Ordered, That the said memorial be referred to Mr. Madison, Mr. Sedgwick, and Mr. Sherman ; that they do examine the matter thereof, and report the same, with their opinion thereupon, to the House.

* The House, according to the order of the day, again resolved itself into a Committee of the Whole House on the report of the Secretary of the Treasury relative to a provi. sion for the support of the public credit.

Mr. Speaker left the chair.
Mr. Baldwin took the chair of the committee.

Mr. Speaker resumed the chair, and Mr. Baldwin reported that the committee had, according to order, again had the said report under consideration, and made a farther progress therein.

Resolved, That this House will, to-morrow, again resolve itself into a Committee of the Whole House on the said report.

The order of the day for the House to resolve itself into a Committee of the whole House on the bill sent from the Senate, entitled “ An act for the Punishment of certain Crimes against the United States," was read and postponed until to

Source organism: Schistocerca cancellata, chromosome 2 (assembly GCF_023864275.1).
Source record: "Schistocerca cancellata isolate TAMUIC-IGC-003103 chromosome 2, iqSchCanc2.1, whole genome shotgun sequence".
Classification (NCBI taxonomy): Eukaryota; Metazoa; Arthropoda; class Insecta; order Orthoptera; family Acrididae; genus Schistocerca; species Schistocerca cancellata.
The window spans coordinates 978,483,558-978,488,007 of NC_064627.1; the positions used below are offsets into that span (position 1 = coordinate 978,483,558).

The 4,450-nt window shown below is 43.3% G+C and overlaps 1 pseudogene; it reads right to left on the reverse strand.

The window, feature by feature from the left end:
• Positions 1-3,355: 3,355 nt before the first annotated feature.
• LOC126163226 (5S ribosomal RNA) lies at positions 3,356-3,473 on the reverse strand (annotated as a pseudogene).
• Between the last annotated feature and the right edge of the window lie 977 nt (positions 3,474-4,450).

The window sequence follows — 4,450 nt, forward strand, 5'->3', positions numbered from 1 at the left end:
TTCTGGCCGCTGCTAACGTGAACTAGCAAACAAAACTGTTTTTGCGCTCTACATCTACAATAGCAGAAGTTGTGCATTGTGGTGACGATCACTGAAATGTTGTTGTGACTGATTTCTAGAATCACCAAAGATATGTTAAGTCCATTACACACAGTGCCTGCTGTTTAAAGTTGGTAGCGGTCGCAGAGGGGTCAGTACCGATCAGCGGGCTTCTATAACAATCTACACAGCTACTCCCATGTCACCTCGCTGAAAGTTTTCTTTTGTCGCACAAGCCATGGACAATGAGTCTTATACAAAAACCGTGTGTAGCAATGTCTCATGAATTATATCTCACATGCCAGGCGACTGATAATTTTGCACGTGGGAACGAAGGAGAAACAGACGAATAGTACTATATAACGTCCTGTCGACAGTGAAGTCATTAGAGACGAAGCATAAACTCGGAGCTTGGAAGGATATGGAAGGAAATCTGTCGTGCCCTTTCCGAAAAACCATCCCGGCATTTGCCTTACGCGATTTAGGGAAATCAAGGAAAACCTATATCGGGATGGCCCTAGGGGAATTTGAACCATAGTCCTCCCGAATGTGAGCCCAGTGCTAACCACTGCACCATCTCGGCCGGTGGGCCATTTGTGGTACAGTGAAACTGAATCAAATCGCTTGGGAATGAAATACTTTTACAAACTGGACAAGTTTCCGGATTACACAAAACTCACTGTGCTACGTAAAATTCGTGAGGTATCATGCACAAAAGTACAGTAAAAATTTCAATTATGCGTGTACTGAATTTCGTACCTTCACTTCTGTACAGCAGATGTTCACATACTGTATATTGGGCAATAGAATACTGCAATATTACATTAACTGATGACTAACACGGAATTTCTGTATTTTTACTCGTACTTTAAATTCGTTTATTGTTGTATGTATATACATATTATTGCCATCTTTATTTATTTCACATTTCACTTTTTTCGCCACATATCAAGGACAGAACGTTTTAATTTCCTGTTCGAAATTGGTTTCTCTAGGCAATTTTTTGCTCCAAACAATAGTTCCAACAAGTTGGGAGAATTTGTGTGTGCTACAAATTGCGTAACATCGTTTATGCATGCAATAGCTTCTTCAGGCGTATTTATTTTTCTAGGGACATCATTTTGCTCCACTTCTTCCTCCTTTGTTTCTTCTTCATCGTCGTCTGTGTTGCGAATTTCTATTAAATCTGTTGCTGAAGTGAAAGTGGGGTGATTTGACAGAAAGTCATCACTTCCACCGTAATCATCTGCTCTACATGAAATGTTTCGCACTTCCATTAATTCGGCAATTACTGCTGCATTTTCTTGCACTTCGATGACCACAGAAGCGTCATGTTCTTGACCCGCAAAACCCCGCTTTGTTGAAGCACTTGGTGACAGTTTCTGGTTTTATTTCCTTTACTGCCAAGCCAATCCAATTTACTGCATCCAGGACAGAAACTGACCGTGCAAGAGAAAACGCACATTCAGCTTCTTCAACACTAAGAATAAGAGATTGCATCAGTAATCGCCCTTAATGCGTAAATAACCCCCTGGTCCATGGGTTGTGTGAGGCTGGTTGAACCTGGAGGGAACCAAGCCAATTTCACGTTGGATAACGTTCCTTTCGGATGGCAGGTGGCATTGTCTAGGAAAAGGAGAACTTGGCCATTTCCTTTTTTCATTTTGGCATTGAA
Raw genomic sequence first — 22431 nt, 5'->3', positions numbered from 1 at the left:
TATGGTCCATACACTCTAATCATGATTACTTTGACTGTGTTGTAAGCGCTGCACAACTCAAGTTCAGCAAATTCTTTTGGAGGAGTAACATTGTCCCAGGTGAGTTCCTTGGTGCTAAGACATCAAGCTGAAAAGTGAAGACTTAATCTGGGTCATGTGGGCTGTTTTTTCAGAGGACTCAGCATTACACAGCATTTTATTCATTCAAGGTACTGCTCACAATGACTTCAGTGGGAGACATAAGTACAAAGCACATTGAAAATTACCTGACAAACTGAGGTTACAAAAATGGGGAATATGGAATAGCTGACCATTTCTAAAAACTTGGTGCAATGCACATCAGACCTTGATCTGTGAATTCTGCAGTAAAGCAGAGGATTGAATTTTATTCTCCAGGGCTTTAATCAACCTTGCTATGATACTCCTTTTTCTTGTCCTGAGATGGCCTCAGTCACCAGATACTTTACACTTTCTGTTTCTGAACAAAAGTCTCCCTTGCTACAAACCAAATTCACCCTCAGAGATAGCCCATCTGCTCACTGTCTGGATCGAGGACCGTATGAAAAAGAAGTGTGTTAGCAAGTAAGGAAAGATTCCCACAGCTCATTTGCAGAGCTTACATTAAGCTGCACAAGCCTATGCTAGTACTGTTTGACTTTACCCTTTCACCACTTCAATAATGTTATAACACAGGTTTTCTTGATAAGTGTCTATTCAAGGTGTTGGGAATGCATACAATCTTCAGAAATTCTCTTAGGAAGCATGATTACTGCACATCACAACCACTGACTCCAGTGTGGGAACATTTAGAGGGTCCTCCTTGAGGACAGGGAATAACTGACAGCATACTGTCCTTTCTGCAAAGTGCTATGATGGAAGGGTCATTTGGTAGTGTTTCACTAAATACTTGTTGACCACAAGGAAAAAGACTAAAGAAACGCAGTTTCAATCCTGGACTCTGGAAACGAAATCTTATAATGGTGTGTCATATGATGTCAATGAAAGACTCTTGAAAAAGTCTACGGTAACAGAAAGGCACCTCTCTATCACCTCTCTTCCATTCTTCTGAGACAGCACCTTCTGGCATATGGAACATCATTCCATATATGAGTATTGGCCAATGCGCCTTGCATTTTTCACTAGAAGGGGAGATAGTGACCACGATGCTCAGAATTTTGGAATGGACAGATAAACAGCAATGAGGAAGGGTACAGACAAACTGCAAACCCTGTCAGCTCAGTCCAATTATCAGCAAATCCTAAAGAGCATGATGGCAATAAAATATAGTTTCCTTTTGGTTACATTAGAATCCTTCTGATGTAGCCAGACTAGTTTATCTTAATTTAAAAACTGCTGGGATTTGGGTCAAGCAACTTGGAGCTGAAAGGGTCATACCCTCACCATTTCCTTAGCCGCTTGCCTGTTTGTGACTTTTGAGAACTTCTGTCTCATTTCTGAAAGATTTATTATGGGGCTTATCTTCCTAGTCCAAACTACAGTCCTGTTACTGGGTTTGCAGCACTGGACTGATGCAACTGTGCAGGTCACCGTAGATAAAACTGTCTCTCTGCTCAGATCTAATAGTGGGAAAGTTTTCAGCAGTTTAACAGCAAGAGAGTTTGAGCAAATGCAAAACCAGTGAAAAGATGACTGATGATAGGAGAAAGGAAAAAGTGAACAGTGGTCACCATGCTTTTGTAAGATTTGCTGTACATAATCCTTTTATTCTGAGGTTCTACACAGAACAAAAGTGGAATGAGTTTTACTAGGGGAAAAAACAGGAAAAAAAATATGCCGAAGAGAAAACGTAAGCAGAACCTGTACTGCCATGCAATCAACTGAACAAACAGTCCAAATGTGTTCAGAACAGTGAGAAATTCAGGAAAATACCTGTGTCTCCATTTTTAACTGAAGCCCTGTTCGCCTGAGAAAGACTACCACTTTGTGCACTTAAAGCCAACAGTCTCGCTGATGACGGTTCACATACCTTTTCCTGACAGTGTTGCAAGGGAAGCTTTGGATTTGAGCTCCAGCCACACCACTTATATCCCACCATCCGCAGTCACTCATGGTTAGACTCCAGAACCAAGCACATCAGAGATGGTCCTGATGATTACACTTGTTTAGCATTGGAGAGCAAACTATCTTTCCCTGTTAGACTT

morrow. And then the House adjourned until to-morrow morning eleven o'clock.

[graphic]

THURSDAY, FEBRUARY 11. Memorials of the People called Quakers, in their annual meetings, held at Philadelphia and New York, in the year one thousand seven hundred and eighty-nine, were presented to the House and read, praying the attention of Congress in adopting measures for the abolition of the Slave Trade ; and, in particular, in restraining vessels from being entered and cleared out for the purposes of that trade.

Ordered, That the said memorials do lie on the table. A message from the Senate, by Mr. Otis, their Secretary: Mr. Speaker: The Senate have agreed to a resolution, "That three Commissioners "be appointed by the President of the United States, to inquire into the receipts and "expenditures of public moneys during the administration of the late Superintendent “of Finance; and to examine and adjust the accounts of the United States with that "Department during his administration, and to report a state thereof to the President ; " and that five dollars per diem be allowed to each of the said Commissioners while "they shall be employed in that service;" to which they desire the concurrence of this House. And he delivered in the said resolution, and then withdrew.